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Where D.C. rents are lowering

Expect some surprises on which neighborhoods have experienced the highest year-over-year decreases

Photo via Shutterstock/Ferhat

Overall, rents across the nation’s capital are going up, and they have been for quite some time. RENTCafé looked into the year-over-year growth of Washington, D.C.’s rents in January 2018, reporting that there has been a 2.4 percent year-over-year increase, leading to the average monthly rent now totaling $2,087. With affordable housing still such an issue, a common question I hear as Editor of Curbed DC is, “Are there any neighborhoods in the city that have rents that are going down?” Thanks to Zillow, this question now has an answer.

Below, take a look at the five neighborhoods that have experienced some drops over the course of the last one to three years. To give some extra context as to where those rents once were, there are rents as far back as 2011 to add some extra context.

Where D.C. rents are lowering

Neighborhood January 2011 January 2012 January 2013 January 2014 January 2015 January 2016 January 2017
Neighborhood January 2011 January 2012 January 2013 January 2014 January 2015 January 2016 January 2017
Judiciary Square $2,599 $2,626 $2,822 $2,841 $2,825 $2,816 $2,840
NoMa $2,101 $2,626 $2,321 $2,440 $2,302 $2,312 $2,252
Wesley Heights $2,664 $2,626 $2,951 $2,956 $2,892 $2,953 $2,890
Navy Yard $2,462 $2,626 $2,750 $2,772 $2,598 $2,585 $2,541
Downtown $2,254 $2,626 $2,564 $2,529 $2,636 $2,704 $2,618
The numbers are the monthly median rents, not average rents. Data via Zillow

For a line graph showing how these rents compare, see below.

Now, let’s break these down neighborhood by neighborhood.

^ Certainly, there have not been any major changes over the last four years when it comes to Judiciary Square, but maybe that’s a good thing. Unfortunately, it is also the only neighborhood on the list that has increased year-over-year from January 2016 to January 2017, rising from a median $2,816 to $2,840. Even so, this is still less than how it was in January 2014 when the median monthly rent was $2,841.

^ Overall, NoMa has lowered in price ever since January 2014 when the monthly median rent was $2,440. This may be due to the high amount of development happening in the neighborhood, which is leading to more affordable housing being constructed. The monthly median rent recorded in January 2017, $2,252, is the lowest out of any neighborhood on this list.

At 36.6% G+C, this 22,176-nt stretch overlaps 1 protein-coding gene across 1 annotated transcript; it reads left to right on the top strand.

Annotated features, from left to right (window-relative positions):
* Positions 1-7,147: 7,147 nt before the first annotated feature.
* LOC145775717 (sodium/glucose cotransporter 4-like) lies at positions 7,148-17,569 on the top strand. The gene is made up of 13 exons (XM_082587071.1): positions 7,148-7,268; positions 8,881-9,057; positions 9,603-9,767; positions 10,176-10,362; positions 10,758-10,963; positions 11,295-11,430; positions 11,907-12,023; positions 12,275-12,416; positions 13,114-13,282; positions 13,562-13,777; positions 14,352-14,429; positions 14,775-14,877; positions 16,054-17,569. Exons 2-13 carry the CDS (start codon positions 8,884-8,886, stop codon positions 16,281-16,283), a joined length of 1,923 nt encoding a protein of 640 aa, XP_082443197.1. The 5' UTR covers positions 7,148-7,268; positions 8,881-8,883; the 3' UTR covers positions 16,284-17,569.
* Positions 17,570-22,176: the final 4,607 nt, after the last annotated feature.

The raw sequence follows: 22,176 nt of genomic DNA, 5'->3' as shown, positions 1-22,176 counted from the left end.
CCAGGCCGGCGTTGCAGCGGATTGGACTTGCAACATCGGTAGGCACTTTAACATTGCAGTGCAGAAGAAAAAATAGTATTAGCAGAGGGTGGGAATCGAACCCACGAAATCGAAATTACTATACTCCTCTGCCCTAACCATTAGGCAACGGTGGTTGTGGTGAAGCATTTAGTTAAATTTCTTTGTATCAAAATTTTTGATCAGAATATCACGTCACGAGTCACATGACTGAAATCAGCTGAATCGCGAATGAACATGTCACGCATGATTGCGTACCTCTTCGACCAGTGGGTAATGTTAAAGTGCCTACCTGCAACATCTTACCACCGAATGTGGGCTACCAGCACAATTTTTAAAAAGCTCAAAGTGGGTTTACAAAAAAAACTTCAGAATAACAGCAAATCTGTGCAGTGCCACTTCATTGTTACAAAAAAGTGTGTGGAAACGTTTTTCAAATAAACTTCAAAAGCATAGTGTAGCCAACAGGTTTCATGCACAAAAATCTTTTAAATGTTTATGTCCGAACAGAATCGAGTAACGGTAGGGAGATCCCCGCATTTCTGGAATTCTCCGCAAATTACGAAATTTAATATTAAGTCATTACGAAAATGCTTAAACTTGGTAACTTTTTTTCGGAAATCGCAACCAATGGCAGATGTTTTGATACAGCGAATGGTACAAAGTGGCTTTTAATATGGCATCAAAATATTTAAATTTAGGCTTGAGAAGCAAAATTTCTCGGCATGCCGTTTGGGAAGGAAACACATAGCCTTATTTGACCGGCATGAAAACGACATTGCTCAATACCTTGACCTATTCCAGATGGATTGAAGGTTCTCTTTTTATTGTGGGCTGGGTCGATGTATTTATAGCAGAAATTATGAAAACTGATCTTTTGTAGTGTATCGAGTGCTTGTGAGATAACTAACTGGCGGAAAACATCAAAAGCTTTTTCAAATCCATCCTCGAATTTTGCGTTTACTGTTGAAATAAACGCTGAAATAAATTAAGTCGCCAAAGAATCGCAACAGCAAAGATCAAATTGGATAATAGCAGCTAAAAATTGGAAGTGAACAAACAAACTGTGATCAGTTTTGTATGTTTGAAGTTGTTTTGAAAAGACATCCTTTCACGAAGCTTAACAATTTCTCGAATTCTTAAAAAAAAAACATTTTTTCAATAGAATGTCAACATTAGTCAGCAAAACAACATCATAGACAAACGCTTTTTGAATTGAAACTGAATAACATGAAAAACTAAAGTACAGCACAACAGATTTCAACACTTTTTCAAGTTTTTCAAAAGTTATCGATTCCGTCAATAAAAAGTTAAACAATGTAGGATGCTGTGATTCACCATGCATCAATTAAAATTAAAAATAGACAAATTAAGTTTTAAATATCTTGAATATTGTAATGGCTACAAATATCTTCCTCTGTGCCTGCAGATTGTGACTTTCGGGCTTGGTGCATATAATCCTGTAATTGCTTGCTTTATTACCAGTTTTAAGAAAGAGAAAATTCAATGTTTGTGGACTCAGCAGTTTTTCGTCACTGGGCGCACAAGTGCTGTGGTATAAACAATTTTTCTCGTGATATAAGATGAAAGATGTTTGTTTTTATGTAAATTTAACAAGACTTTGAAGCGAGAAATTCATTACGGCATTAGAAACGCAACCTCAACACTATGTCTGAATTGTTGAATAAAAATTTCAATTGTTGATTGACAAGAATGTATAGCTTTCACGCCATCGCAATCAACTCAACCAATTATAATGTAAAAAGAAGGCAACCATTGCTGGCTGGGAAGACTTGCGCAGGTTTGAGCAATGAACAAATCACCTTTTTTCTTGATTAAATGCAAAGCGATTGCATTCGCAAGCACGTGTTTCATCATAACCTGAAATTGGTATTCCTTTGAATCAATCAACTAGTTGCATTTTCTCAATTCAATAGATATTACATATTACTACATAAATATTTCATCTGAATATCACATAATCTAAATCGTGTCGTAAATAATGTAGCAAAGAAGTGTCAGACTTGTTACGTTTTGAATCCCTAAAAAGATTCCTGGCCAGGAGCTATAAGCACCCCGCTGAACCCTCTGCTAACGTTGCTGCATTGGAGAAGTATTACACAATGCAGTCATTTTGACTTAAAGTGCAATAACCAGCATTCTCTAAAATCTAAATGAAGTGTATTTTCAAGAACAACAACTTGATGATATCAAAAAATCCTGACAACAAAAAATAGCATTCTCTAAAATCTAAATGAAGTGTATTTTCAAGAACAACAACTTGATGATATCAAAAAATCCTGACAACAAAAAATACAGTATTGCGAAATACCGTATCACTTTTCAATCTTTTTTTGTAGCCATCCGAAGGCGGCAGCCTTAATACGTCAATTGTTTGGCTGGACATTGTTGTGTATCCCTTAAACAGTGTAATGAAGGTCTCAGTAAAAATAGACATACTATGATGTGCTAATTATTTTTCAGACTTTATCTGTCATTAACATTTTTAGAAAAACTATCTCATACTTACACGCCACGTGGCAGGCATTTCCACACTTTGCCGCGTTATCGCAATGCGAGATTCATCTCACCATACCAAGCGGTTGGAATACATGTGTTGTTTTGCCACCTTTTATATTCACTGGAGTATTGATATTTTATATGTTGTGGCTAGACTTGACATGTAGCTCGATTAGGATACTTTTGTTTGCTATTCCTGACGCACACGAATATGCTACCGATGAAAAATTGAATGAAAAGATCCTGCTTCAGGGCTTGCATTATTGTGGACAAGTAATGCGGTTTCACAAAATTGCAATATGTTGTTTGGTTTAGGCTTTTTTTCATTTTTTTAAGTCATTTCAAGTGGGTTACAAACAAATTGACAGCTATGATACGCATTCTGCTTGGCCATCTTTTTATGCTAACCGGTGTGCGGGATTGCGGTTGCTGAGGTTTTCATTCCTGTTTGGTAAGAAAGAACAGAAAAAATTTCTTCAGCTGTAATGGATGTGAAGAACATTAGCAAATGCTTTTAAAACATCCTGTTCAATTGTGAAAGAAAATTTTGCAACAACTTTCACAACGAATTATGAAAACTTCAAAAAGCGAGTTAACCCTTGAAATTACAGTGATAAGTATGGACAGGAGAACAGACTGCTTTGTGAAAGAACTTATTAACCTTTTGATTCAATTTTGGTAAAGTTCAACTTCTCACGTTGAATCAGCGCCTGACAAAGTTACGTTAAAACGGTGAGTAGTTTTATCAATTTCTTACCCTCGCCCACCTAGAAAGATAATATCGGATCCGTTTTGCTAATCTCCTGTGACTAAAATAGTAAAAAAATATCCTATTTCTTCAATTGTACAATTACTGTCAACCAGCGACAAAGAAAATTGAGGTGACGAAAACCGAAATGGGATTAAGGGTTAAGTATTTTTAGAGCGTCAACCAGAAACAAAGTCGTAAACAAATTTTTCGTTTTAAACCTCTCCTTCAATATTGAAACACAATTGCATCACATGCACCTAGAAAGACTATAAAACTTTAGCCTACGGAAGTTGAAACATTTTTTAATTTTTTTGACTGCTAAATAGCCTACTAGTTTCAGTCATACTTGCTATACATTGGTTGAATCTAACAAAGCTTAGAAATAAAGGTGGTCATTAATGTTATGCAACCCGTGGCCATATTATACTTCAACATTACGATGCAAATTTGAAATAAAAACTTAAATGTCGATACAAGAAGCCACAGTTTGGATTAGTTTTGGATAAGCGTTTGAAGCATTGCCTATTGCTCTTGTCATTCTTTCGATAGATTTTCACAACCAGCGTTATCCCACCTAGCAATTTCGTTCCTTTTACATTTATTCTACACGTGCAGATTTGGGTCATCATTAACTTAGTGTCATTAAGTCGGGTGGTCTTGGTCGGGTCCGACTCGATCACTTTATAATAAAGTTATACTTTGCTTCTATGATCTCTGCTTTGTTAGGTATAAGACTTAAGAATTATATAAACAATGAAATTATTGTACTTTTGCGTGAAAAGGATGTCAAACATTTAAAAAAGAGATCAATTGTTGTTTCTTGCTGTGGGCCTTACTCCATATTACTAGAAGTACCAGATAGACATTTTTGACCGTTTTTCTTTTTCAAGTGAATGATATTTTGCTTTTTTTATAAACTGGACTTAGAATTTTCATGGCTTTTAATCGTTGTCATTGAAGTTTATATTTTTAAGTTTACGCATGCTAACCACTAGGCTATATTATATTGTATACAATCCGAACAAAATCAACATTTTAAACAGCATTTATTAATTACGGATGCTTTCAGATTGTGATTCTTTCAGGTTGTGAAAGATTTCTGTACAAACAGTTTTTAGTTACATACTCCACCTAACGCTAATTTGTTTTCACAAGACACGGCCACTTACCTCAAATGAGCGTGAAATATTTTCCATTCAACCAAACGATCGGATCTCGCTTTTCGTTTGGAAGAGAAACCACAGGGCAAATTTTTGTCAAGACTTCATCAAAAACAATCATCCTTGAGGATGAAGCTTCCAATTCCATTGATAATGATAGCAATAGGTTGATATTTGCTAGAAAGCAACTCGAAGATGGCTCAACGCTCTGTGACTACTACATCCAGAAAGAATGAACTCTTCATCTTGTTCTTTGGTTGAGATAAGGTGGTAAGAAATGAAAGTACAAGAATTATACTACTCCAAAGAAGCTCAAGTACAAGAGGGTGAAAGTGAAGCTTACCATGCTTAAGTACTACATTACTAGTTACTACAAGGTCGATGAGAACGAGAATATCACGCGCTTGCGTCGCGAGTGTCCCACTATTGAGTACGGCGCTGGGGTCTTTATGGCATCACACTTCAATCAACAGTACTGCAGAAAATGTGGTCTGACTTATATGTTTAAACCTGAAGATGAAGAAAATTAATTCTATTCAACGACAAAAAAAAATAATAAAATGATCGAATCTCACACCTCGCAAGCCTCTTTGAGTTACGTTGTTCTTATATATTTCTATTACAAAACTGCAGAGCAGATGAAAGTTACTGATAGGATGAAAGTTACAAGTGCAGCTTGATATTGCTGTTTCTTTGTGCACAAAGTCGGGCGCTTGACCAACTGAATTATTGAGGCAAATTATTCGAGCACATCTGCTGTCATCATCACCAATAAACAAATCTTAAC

^ Wesley Heights is known for its pricey, spacious mansions, but it has also been known for some time for having declining year-over-year rents. Indeed, the neighborhood has been up and down, and there haven’t been any major changes since January 2013 when the median monthly rent was $2,951, but the $2,890 median rent recorded in January 2017 is something to take notice of.

^ Is this any surprise? It should be. Typically, Downtown D.C. is known for having some of the highest rents in the city. Of course, a monthly median rent of $2,618 in January 2017 isn’t such an easy price to meet. Even so, when it comes to which neighborhood have experienced drops over the last few years, this neighborhood is one of the few where this can be seen, dropping from January 2016’s median $2,704. Hopefully, it will keep falling, but we’ll see.

^ Surprise! Navy Yard has decreased in price despite the high-end residences being built ad nauseam. According to Zillow, the prices have continuously declined since January 2014 when they peaked at a median $2,772 per month. In January 2017, they settled to $2,541 per month, making these rents the second lowest out of the neighborhoods on this list.